Cookies Policy
X
Cookie Policy

This site uses cookies. By continuing to browse the site you are agreeing to our use of cookies.

I accept this policy

Find out more here

Religious Development: C. P. Tiele's Paradigm of Science of Religion

MyBook is a cheap paperback edition of the original book and will be sold at uniform, low price.

Buy this article

Price:
$30.00+ Tax (if applicable)
Add to Favorites

image of Numen

This essay explores C. P. Tiele's fundamental notion of religious development and, in a certain respect, it complements my earlier paper on his concept of religion, which he ultimately locates "in the innermost depths of our souls" (Numen 46 [1999]). The present article argues that the mere possibility of an interrelated, comparative study of religions (in the plural) is founded on the idea of a developmental history of religion (in the singular). To Tiele, this history testifies to the fact that the changing and transient forms of religion are ultimately inadequate expressions of the infinite in us. Thus, his "science" ties in perfectly with his liberal Protestantism. I start with some remarks on the use of the concept of religious development in the nineteenth century, then I outline Tiele's basic assumptions (with special reference to his 1874 article on the laws of development), and, finally, I scrutinize the first series of the Gifford Lectures (1896–1898), which epitomize his later views on religious development. It is shown that developmental thinking in early Dutch science of religion did not originate primarily in Darwinian thought but in German idealism. Moreover, one has to keep in mind that Tiele's developmental views met severe criticism among his successors. For instance, Gerardus van der Leeuw rejected the whole idea of religious progress because it did not comply with the unique and absolute character of religious experience. Thus, contrary to Eric Sharpe's suggestion, evolutionism was not dominant in Dutch religious studies throughout the period between the wars.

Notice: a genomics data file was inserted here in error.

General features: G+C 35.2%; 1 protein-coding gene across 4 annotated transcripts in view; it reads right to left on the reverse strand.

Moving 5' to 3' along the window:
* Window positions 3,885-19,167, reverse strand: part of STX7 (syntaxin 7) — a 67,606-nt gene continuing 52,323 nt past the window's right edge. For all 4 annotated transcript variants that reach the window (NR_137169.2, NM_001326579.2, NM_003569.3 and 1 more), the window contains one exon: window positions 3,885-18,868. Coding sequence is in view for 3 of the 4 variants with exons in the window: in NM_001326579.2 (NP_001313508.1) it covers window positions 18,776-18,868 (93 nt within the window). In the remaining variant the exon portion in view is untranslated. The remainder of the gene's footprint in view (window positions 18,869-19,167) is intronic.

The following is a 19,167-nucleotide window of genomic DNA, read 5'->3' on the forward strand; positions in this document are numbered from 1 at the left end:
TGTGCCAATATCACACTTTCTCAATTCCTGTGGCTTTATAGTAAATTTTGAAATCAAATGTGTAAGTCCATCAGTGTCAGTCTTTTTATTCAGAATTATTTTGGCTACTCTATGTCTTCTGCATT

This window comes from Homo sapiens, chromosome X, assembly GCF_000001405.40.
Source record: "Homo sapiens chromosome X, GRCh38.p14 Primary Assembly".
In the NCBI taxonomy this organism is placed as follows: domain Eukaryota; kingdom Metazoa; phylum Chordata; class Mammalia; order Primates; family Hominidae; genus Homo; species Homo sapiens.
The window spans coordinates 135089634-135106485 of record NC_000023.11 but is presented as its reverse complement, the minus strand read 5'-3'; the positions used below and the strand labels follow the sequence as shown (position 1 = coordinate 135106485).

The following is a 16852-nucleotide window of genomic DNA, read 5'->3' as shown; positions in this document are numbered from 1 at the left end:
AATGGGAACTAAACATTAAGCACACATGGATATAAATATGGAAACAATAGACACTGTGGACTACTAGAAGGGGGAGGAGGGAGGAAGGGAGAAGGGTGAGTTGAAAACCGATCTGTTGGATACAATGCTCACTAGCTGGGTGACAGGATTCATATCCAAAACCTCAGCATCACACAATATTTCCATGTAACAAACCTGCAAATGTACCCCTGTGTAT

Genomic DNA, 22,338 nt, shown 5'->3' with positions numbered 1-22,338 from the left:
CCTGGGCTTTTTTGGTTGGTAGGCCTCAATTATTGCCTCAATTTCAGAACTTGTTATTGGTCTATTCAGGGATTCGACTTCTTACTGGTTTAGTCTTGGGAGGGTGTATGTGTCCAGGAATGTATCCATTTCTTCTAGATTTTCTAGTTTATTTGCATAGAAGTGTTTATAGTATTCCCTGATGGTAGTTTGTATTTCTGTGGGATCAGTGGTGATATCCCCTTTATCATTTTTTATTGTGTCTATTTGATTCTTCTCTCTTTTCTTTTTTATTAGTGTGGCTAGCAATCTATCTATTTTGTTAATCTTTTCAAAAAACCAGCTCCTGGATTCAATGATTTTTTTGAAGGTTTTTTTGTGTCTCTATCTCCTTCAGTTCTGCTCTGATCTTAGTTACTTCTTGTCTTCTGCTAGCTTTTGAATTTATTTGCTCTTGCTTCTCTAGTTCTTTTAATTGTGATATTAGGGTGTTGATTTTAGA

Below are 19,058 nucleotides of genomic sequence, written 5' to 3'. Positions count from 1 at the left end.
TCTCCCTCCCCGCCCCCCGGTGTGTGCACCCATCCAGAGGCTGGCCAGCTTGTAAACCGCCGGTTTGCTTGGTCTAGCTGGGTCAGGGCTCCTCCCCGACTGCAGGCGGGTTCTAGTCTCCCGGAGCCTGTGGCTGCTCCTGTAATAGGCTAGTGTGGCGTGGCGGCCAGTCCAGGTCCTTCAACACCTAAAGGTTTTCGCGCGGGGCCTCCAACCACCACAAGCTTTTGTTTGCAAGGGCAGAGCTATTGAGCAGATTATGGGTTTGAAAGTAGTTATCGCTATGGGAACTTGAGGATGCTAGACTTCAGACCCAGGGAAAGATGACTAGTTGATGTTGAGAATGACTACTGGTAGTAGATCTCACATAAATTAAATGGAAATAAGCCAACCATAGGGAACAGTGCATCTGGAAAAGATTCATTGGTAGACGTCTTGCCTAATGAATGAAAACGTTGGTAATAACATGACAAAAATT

Sign-in

Can't access your account?
  • Tools

  • Add to Favorites
  • Printable version
  • Email this page
  • Create email alert
  • Get permissions
  • Recommend to your library

    You must fill out fields marked with: *

    Librarian details
    Name:*
    Email:*
    Your details
    Name:*
    Email:*
    Department:*
    Why are you recommending this title?
    Select reason:
     
     
     
     
    Other:
     
    Numen — Recommend this title to your library

    Thank you

    Your recommendation has been sent to your librarian.

  • Export citations
  • Key

  • Full access
  • Open Access
  • Partial/No accessInformation